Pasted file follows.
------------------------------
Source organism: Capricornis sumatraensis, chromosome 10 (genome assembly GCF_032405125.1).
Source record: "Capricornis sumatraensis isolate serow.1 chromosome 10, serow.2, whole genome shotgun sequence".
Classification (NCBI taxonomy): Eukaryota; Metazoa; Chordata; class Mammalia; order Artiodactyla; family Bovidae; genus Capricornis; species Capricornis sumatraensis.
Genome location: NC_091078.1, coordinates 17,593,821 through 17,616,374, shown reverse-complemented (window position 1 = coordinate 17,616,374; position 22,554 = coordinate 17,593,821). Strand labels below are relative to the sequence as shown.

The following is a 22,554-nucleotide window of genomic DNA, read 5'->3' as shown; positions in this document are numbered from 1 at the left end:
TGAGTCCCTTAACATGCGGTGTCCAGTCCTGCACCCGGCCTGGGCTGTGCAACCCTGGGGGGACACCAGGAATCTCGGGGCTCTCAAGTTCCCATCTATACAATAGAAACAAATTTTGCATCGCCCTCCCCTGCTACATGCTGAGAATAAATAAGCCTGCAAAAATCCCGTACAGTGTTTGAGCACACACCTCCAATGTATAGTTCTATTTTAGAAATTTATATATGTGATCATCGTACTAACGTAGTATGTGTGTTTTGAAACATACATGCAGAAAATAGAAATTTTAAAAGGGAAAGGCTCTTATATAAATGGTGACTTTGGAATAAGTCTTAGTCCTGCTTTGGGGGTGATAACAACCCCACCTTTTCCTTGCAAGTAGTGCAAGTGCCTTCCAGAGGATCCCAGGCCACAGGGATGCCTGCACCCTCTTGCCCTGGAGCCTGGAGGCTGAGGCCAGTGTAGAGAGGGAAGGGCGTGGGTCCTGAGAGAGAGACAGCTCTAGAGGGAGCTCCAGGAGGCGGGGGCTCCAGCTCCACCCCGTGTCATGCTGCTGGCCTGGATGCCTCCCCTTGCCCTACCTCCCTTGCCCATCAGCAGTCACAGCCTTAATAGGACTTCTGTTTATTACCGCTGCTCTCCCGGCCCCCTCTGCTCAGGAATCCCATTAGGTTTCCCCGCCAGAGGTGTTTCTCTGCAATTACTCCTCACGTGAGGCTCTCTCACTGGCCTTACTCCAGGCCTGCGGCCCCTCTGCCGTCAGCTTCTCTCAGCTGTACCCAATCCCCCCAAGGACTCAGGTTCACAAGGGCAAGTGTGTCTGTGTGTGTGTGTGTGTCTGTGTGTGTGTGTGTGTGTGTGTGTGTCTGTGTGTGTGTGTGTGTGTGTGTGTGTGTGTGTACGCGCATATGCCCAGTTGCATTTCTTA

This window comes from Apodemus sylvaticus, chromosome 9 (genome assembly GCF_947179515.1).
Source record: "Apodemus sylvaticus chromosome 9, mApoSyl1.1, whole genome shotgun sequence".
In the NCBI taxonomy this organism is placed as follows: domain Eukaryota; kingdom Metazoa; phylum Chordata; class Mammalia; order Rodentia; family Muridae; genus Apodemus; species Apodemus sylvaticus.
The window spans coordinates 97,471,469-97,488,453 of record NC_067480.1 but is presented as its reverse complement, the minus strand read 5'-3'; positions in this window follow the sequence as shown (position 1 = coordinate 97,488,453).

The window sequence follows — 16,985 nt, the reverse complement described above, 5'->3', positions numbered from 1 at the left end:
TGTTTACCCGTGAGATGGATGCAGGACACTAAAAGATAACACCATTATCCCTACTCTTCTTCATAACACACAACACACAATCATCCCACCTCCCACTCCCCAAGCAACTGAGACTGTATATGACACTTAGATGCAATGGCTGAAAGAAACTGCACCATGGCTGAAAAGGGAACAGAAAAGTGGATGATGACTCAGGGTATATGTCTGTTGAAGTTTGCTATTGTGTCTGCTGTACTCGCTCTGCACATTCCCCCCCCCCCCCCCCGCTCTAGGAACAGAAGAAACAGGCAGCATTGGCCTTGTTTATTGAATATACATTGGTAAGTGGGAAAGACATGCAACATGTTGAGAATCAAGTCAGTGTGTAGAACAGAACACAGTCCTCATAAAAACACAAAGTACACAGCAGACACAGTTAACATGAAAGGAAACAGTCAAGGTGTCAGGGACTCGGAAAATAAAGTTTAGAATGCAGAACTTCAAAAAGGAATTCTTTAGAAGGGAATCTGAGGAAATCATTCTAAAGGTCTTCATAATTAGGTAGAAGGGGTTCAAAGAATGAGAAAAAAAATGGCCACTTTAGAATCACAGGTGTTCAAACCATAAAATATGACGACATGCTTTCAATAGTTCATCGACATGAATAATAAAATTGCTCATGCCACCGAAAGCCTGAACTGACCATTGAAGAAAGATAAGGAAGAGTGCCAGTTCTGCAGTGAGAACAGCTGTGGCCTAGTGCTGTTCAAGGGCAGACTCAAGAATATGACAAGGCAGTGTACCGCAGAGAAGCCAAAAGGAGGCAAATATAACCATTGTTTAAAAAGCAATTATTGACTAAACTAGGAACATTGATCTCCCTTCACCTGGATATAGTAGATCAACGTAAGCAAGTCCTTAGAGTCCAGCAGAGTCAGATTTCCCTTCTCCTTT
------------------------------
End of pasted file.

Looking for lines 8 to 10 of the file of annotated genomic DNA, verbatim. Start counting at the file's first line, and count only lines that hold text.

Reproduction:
Source record: "Apodemus sylvaticus chromosome 9, mApoSyl1.1, whole genome shotgun sequence".
In the NCBI taxonomy this organism is placed as follows: domain Eukaryota; kingdom Metazoa; phylum Chordata; class Mammalia; order Rodentia; family Muridae; genus Apodemus; species Apodemus sylvaticus.
The window spans coordinates 97,471,469-97,488,453 of record NC_067480.1 but is presented as its reverse complement, the minus strand read 5'-3'; positions in this window follow the sequence as shown (position 1 = coordinate 97,488,453).